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Halla claims company returning to profitability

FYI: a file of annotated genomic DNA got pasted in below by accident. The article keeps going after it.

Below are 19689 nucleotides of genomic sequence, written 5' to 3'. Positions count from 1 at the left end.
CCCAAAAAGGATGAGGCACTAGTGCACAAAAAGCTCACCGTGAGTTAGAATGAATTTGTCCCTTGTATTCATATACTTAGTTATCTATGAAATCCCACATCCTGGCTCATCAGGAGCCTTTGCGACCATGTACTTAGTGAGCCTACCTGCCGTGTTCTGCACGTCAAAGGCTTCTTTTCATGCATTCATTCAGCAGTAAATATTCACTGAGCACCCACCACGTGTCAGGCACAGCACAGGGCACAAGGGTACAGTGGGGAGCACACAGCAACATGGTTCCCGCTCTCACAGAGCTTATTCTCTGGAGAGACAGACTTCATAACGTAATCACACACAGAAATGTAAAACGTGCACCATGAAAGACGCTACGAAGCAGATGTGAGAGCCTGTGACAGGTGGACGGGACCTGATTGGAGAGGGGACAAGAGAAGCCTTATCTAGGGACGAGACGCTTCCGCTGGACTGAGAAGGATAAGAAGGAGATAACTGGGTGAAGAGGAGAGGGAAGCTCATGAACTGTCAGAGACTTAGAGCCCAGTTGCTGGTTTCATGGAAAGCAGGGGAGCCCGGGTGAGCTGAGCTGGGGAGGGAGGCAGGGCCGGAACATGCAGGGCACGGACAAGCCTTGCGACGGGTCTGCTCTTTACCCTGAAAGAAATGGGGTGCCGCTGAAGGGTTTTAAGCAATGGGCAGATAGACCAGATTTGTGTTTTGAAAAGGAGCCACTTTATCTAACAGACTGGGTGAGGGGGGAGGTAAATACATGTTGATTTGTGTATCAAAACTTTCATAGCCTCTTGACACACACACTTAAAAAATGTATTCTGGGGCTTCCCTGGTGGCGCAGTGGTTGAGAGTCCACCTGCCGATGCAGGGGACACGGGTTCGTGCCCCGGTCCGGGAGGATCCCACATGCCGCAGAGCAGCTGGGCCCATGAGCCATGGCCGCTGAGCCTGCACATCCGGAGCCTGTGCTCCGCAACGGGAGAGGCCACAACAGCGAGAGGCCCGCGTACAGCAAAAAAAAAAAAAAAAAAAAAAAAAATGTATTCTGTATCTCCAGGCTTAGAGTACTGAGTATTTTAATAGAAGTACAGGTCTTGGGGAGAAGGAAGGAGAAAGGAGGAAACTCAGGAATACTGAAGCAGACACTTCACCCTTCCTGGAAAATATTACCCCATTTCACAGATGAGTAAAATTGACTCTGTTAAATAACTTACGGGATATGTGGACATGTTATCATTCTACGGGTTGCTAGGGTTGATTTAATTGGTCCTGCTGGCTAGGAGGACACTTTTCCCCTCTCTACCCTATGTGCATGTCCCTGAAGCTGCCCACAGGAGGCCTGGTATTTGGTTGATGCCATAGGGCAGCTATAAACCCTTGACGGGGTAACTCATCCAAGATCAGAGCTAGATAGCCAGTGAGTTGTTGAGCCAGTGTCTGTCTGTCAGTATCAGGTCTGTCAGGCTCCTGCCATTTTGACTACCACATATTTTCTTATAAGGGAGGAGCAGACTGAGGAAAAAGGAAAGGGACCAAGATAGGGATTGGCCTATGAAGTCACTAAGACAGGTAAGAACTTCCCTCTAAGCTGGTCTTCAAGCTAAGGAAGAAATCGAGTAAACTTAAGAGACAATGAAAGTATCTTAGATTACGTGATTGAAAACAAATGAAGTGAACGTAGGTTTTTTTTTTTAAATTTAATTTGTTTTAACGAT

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National Semiconductor made a net loss of $48.6 million on revenues of $510.1 million for Q2 of its 1999 financial year but said that it was encouraged by some buoyancy in the market. In the equivalent period last year, it made a net profit of $28.9 million on turnover of $719.9 million. In the period, it had to pay IBM nearly $50 million to terminate its Cyrix foundry agreement, as exclusively revealed here which had a big effect on the results. Brian Halla, CEO of NatSemi, said that its Cyrix division did better than expected and has contributed towards the company's return to profitability. In the quarter, NatSemi moved its Cyrix chip fabrication from Big Blue to its own .25 micron manufacturing plant, and Halla said that the removal of the IBM competition, as well as better acceptance of its processor as an alternative to Intel parts, had improved opportunities in the market. Halla said that its market share of the sub-$1,000 market had risen from 7.7 per cent to 12.9 per cent, according to figures from Mercury Research. And, also revealed here earlier, Cyrix has captured a third of the retail sales for desktop chips in the sub-$800 segment in the US. Those movements are at the expense of Intel. Quarterly orders improved by 12 per cent over its first financial quarter of 1999, with bookings equalling billings. "While we enjoyed the recent strength in new orders, we remain cautious concerning holiday impacts on our traditional businesses during the third quarter," Halla aaid. "Increasing design wins of our Cyrix processors may, however, provide an offset to this traditional seasonal weakness." ® Intel, AMD and Cyrix are not investors in The Register

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